This week I’m taking part in a seven day introduction to Stoicism hosted by the Modern Stoicism group, a multidisciplinary group of academics who goal is to make Stoic Philosophy accessible and an accurate to the general public. I’m using my blog to record my thoughts and impressions about the material.
1) Morning Meditation
If you can find anything in human life better than justice, truthfulness, self-control, courage […] turn to it with all your heart and enjoy the supreme good that you have found […] but if you find all other things to be trivial and valueless in comparison with virtue, give no room to anything else, since, once you turn towards that and divert from your proper path, you will no longer be able without inner conflict to give the highest honour to what is properly good. It is not right to set up as a rival to the rational and social good anything alien to its nature, such as the praise of the many, or positions of power, wealth, or enjoyment of pleasures. – Marcus Aurelius, Meditations, 3.6
The nice thing about this quote is it acknowledges that there are other schools of thought and if that’s your jam, hey go for it. My coworker says he agrees more with Epicureanism. I don’t know what the modern flavor is, but ancient Epicureans lived in small communities that were very similar to how monasteries work. I honestly was considering joining a Buddhist monastery at one point, but there’s only one for women that I know of in the United States and then the nonbinary gender realization thing happened. I think it’s awesome that Stoics refer to social interaction and societal duty as “Justice”. It’s like, “I don’t work in customer service. I work in JUSTICE.” Branding is everything I guess.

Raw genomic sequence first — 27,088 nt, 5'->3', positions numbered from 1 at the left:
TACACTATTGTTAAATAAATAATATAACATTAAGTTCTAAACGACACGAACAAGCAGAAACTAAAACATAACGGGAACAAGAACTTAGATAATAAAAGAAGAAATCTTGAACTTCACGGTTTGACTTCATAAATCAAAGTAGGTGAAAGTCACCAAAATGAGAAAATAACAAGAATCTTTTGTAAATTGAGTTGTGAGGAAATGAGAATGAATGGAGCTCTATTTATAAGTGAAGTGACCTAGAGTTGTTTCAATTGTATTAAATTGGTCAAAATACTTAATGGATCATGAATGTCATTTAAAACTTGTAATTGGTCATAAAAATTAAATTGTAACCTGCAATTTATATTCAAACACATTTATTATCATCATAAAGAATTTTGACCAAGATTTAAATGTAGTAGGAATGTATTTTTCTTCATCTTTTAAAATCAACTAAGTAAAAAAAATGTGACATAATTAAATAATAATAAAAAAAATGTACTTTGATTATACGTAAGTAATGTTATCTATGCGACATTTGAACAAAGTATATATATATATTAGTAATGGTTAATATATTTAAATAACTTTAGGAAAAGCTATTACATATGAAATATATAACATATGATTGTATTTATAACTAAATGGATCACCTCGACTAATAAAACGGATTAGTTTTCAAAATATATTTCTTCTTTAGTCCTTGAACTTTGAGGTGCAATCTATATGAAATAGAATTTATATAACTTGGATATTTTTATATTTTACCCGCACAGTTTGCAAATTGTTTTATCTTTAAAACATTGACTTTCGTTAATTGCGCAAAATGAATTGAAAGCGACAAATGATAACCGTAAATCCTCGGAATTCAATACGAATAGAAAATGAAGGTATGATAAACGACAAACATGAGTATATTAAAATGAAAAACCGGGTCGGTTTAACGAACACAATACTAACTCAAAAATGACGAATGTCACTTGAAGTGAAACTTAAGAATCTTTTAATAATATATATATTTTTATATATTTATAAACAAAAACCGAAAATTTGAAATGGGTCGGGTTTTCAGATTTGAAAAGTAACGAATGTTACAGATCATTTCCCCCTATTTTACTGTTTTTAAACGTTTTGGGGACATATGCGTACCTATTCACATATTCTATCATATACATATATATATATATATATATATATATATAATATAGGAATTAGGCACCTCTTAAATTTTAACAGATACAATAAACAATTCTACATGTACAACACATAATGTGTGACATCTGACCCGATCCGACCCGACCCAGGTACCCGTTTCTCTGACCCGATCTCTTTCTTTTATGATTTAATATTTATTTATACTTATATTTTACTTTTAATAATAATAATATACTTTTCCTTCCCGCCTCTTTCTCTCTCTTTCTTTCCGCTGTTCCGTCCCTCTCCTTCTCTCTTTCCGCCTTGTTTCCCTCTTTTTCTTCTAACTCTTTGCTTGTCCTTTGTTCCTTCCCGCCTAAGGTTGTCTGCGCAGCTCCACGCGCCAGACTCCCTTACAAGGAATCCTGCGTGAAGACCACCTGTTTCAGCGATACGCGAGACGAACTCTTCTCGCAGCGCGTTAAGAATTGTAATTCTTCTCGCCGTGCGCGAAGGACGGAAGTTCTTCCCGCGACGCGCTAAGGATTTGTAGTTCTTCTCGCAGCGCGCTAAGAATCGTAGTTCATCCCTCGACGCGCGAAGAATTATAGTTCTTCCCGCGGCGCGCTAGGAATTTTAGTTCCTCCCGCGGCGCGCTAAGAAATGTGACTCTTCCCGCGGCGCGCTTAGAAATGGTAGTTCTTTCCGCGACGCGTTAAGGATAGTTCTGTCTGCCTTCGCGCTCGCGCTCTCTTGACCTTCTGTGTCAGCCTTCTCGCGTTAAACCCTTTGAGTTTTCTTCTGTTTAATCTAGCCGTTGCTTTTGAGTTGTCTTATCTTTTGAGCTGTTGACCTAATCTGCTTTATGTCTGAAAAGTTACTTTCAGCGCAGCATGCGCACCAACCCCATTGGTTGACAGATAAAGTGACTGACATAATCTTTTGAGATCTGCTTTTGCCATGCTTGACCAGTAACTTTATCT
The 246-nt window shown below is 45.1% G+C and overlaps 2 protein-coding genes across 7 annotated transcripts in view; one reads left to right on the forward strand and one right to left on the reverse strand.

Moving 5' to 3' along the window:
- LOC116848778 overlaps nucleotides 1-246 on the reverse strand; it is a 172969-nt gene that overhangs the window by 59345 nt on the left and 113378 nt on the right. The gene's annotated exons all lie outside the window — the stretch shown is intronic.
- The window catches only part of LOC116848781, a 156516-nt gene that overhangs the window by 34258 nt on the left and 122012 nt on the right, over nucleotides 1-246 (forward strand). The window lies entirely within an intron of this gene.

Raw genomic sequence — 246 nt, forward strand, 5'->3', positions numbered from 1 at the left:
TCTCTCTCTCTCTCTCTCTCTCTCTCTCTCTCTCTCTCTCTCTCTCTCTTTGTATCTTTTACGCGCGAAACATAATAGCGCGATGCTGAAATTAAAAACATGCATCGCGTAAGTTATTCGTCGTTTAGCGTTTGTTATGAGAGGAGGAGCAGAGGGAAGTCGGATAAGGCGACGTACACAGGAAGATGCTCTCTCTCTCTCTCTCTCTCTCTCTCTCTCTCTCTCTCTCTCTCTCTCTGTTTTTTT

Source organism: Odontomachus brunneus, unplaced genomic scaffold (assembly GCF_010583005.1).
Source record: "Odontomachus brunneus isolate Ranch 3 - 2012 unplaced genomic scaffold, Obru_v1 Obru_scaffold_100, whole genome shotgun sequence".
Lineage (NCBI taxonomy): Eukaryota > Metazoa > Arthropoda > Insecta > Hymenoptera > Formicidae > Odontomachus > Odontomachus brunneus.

2) Mid-day reflection
Whew~! I have never seen the store I work at as busy as it was today so I didn’t really get a whole lot of time to reflect. I spent my lunch reading the “Socratic Dialogues” about Stoic values on the website.
Honestly my brain is pretty fried right now, but I got a complement on how at work I generally always have a positive attitude and I don’t let things rattle me. I consider that high praise and was glad for the complement. I’ve been actively working on letting “bad” customers get to me. There’s something called negativity bias where things that cause us to feel negative emotions stick in our minds more clearly than positive experiences. I had a mindfulness instructor explain, “Our brains evolved to survive, not to be happy.” Negativity bias is a REALLY helpful survival tool, but we don’t necessarily need it as much in the modern world. Sometimes, but mostly not. I’ll have 99 meh/boring customers and it’s the one who’s an asshole that gets cemented in my mind because my brain is like “Threat! Danger! Beware!” That’s not fair to everyone else who were either indifferent or the few who were genuinely happy that I helped them. So now anytime I have an asshole customer I keep reminding myself, “Remember the mehs! You do this job for them.”
3) Evening Reflection:
From what did we gain an understanding of virtue? From someone’s orderly character, his sense of what is appropriate and consistency, the harmony between all his actions, and his greatness of spirit in coping with everything. In this way, we came to understand the happy life, that flows on smoothly and is completely under its own control. – Seneca, Letters, 120.11
…My brain cannot handle this now. *headdesk* I’m going to pat myself on the back for not freaking out despite how busy it was today then take an advil and go to bed.